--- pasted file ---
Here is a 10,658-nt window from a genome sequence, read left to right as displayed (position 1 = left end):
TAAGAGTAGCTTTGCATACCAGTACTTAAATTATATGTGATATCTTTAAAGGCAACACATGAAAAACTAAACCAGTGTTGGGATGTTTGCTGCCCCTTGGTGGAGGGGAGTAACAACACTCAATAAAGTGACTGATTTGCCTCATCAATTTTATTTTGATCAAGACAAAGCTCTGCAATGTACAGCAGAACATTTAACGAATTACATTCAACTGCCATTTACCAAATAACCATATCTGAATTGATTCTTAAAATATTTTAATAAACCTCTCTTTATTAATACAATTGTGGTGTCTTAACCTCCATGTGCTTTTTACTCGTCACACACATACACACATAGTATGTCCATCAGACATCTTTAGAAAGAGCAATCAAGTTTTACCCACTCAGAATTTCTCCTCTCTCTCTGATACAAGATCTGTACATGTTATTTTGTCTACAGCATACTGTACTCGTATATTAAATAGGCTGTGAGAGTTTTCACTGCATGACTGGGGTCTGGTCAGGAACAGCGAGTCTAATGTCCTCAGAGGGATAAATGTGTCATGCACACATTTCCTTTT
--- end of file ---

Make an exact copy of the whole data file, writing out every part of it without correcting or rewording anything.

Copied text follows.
Here is a 10,658-nt window from a genome sequence, read left to right as displayed (position 1 = left end):
TAAGAGTAGCTTTGCATACCAGTACTTAAATTATATGTGATATCTTTAAAGGCAACACATGAAAAACTAAACCAGTGTTGGGATGTTTGCTGCCCCTTGGTGGAGGGGAGTAACAACACTCAATAAAGTGACTGATTTGCCTCATCAATTTTATTTTGATCAAGACAAAGCTCTGCAATGTACAGCAGAACATTTAACGAATTACATTCAACTGCCATTTACCAAATAACCATATCTGAATTGATTCTTAAAATATTTTAATAAACCTCTCTTTATTAATACAATTGTGGTGTCTTAACCTCCATGTGCTTTTTACTCGTCACACACATACACACATAGTATGTCCATCAGACATCTTTAGAAAGAGCAATCAAGTTTTACCCACTCAGAATTTCTCCTCTCTCTCTGATACAAGATCTGTACATGTTATTTTGTCTACAGCATACTGTACTCGTATATTAAATAGGCTGTGAGAGTTTTCACTGCATGACTGGGGTCTGGTCAGGAACAGCGAGTCTAATGTCCTCAGAGGGATAAATGTGTCATGCACACATTTCCTTTT